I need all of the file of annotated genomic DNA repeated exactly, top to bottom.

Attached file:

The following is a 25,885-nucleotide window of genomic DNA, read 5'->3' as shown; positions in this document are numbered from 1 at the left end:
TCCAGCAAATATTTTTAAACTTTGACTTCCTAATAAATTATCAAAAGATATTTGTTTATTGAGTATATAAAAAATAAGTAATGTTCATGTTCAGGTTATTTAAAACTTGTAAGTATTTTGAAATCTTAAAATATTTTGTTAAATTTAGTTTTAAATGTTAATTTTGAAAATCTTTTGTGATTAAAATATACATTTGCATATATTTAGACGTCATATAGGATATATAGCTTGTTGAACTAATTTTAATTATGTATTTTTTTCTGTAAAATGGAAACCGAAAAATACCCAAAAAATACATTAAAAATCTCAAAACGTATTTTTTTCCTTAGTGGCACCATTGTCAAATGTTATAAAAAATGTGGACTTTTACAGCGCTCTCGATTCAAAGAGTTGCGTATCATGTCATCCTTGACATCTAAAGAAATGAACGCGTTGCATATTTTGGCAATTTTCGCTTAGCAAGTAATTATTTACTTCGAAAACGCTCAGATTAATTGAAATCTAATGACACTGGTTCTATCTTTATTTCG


The following is a 25,885-nucleotide window of genomic DNA, read 5'->3' as shown; positions in this document are numbered from 1 at the left end:
TCCAGCAAATATTTTTAAACTTTGACTTCCTAATAAATTATCAAAAGATATTTGTTTATTGAGTATATAAAAAATAAGTAATGTTCATGTTCAGGTTATTTAAAACTTGTAAGTATTTTGAAATCTTAAAATATTTTGTTAAATTTAGTTTTAAATGTTAATTTTGAAAATCTTTTGTGATTAAAATATACATTTGCATATATTTAGACGTCATATAGGATATATAGCTTGTTGAACTAATTTTAATTATGTATTTTTTTCTGTAAAATGGAAACCGAAAAATACCCAAAAAATACATTAAAAATCTCAAAACGTATTTTTTTCCTTAGTGGCACCATTGTCAAATGTTATAAAAAATGTGGACTTTTACAGCGCTCTCGATTCAAAGAGTTGCGTATCATGTCATCCTTGACATCTAAAGAAATGAACGCGTTGCATATTTTGGCAATTTTCGCTTAGCAAGTAATTATTTACTTCGAAAACGCTCAGATTAATTGAAATCTAATGACACTGGTTCTATCTTTATTTCG